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Mathematical Problems in Engineering
Volume 2011 (2011), Article ID 615612, 12 pages
http://dx.doi.org/10.1155/2011/615612
Research Article

Group-Invariant Solutions for Two-Dimensional Free, Wall, and Liquid Jets Having Finite Fluid Velocity at Orifice

Centre for Mathematics and Statistical Sciences, Lahore School of Economics, Lahore 53200, Pakistan

Received 28 January 2011; Accepted 22 June 2011

Academic Editor: Furong Gao

Copyright © 2011 R. Naz. This is an open access article distributed under the Creative Commons Attribution License, which permits unrestricted use, distribution, and reproduction in any medium, provided the original work is properly cited.

Abstract

The group-invariant solutions for nonlinear third-order partial differential equation (PDE) governing flow in two-dimensional jets (free, wall, and liquid) having finite fluid velocity at orifice are constructed. The symmetry associated with the conserved vector that was used to derive the conserved quantity for the jets (free, wall, and liquid) generated the group invariant solution for the nonlinear third-order PDE for the stream function. The comparison between results for two-dimensional jet flows having finite and infinite fluid velocity at orifice is presented. The general form of the group invariant solution for two-dimensional jets is given explicitly.

1. Introduction

The governing equations for two-dimensional jet flows are expressed either as the system of two PDEs for the velocity components or by a single nonlinear third-order PDE for the stream function. In [1, 2] the similarity solution and in [3] the group-invariant solution were constructed for the nonlinear third-order PDE for the stream function for two-dimensional free jet with infinite fluid velocity at the orifice. The group-invariant solution for system of equations for the velocity components for the same problem was constructed by Naz et al. [4]. Glauert [5] derived the similarity solution for radial and two-dimensional wall jets having infinite fluid velocity at the orifice.

The general form of similarity solution for the flows having finite velocity at the orifice was suggested by Watson [6], and the similarity solutions for system of equations for velocity components for the radial and two-dimensional liquid jets were derived. The similarity solution for radial and two-dimensional wall jets having finite velocity at orifice was studied by Riley [7], and so our solution has some significance even near axis. The subject of this paper is to find the group-invariant solution for the nonlinear third-order PDE for stream function governing flow in two-dimensional (free, wall, liquid) jets having finite velocity at the orifice which is not considered yet.

The detailed outline of this paper is as follows: In Section 2 the group-invariant solution for two-dimensional free jet is derived. The symmetry associated with the conserved vector which is used to establish the conserved quantity for each jet generates the group-invariant solution for the nonlinear third-order PDE for the stream function. The group-invariant solution for two-dimensional wall and liquid jets is studied in Sections 3 and 4. In Section 5 the comparison between the results for two-dimensional jets, having finite and infinite fluid velocity at orifice, is constructed. The general form of group-invariant solution for two-dimensional free, wall, and liquid jets is given explicitly in Section 6. Finally the conclusions are summarized in Section 7.

2. Group-invariant Solution for Two-Dimensional Free Jet

The flow in two-dimensional free jet is governed by nonlinear third-order PDE for stream function𝜓𝑦𝜓𝑥𝑦𝜓𝑥𝜓𝑦𝑦𝜈𝜓𝑦𝑦𝑦=0,(2.1) for an incompressible fluid. The relation between stream function and velocity components is𝑢=𝜓𝑦,𝑣=𝜓𝑥.(2.2) The Lie point symmetry generator of (2.1) derived by Mason [3] is𝑐𝑋=1+𝑐3𝑥+𝑐2𝜕+𝑐𝜕𝑥1𝜕𝑦+𝑘(𝑥)+𝑐𝜕𝑦3𝜓+𝑐4𝜕.𝜕𝜓(2.3)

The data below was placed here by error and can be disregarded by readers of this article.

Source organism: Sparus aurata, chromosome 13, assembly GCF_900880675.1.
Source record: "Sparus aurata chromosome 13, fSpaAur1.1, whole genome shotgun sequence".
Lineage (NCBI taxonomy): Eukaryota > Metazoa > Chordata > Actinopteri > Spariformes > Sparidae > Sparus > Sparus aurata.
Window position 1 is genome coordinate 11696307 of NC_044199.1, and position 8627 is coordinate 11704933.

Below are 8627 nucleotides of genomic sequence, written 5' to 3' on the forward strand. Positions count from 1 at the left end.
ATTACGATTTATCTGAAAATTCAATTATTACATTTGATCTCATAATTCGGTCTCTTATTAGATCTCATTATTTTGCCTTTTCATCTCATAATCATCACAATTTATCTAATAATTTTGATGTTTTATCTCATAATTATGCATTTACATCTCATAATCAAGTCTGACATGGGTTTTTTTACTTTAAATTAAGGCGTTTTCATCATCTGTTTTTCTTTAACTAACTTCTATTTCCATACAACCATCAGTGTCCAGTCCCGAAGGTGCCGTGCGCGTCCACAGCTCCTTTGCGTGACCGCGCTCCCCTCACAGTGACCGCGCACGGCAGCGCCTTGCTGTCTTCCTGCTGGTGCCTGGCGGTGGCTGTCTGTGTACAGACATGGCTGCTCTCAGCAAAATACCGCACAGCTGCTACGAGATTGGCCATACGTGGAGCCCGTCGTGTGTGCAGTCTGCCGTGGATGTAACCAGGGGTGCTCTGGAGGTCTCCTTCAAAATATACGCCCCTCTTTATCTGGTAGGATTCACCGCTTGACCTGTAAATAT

The boundary conditions and the conserved quantity for two-dimensional free jet in terms of stream function are (see [13])𝑦=0:𝜓𝑥=0,𝜓𝑦𝑦=0,(2.4)𝑦=±:𝜓𝑦=0,𝜓𝑦𝑦=0,(2.5)𝐽=2𝜌0𝜓2𝑦𝑑𝑦.(2.6) The conserved vector𝑇1=𝜓2𝑦,𝑇2=𝜓𝑥𝜓𝑦𝜈𝜓𝑦𝑦(2.7) gave the conserved quantity (2.6) for two-dimensional free jet (see [8]). The symmetry associated with the conserved vector which is used to establish the conserved quantity for each jet generates the group-invariant solution for nonlinear third-order PDE [4, 9].

The symmetries associated with a known conserved vector can be determined by [10]𝑋[1]𝑇1+𝑇1𝐷𝑦𝜉2𝑇2𝐷𝑦𝜉1𝑋=0,(2.8)[1]𝑇2+𝑇2𝐷𝑥𝜉1𝑇1𝐷𝑥𝜉2=0.(2.9) Equations (2.8) and (2.9) yield𝑇1𝑐312𝑐1=0,𝑇2𝑐312𝑐1=0,(2.10) and thus for conserved vector (2.7), 𝑐3=(1/2)𝑐1. The Lie point symmetry generator associated with conserved vector (2.7) is3𝑋=2𝑐1𝑥+𝑐2𝜕+𝑐𝜕𝑥1𝜕𝑦+𝑘(𝑥)+1𝜕𝑦2𝑐1𝜓+𝑐4𝜕.𝜕𝜓(2.11)

Now, 𝜓=𝜙(𝑥,𝑦) is a group-invariant solution of (2.1) if𝑋(𝜓𝜙(𝑥,𝑦))𝜓=𝜙=0,(2.12) which yields𝜓=𝑥+2𝑐23𝑐11/3𝑔(𝜉)2𝑐4𝑐1,𝑦(2.13)𝜉=𝑥+2𝑐2/3𝑐12/3𝐾(𝑥),(2.14) where2𝐾(𝑥)=3𝑐1𝑥𝑘(𝑥)𝑥+2𝑐2/3𝑐15/3𝑑𝑥.(2.15) The conserved quantity (2.6) is independent of 𝑥 provided 𝐾(𝑥)=0 which yields 𝑘(𝑥)=0. Since the stream function is determined up to an arbitrary constant, 𝑐4 can be chosen to be zero. The insertion of (2.13) into (2.1) results in a nonlinear third-order ordinary differential equation (ODE) for 𝑔(𝜉):𝑑3𝜈3𝑔𝑑𝜉3𝑑+𝑔2𝑔𝑑𝜉2+𝑑𝑔𝑑𝜉2=0.(2.16)

Equation (2.16) can be transformed to𝑓+𝑓𝑓+𝑓2=0,(2.17) with𝜂=𝐴𝜉3𝜈,𝐴𝑓=𝑔,(2.18) where 𝐴 is arbitrary constant, and prime denotes differentiation with respect to 𝜂. The boundary conditions and conserved quantity (2.4)–(2.6), in terms of 𝑓(𝜂), take the following form:𝑓(0)=0,𝑓(0)=0,𝑓(±)=0,𝑓(±)=0,(2.19)𝐽=2𝐴3𝜌3𝜈0𝑓2𝑑𝜂.(2.20)

The solution of (2.17) subject to (2.19) and condition 𝑓()=1 is (see [2, 11, 12])𝜂𝑓(𝜂)=tanh2,(2.21) and value of 𝐴 in terms of 𝐽 is𝐴=9𝜈𝐽2𝜌1/3.(2.22)

The final form of group-invariant solution is𝜓=9𝜈𝐽2𝜌𝑥+2𝑐23𝑐11/3𝑓(𝜂),𝑢(𝑥,𝑦)=3𝐽24𝜌2𝜈𝑥+2𝑐2/3𝑐11/3𝑓𝐽(𝜂),𝜂=6𝜌𝜈2𝑥+2𝑐2/3𝑐121/33𝑦,𝑋=2𝑐𝑥+2𝑐1𝜕𝜕𝜕𝑥+𝑦+1𝜕𝑦2𝜓𝜕,𝜕𝜓(2.23) is the symmetry that generated the group-invariant solution. Now𝑢(𝑥,0)=3𝐽232𝜌2𝜈𝑥+2𝑐2/3𝑐11/3(2.24) is finite at 𝑥=0 and so our solution may have some significance even near the axis. By taking 𝑐2=0, the results [14] for infinite velocity at orifice can be rediscovered.

3. Group-invariant Solution for Two-Dimensional Wall Jet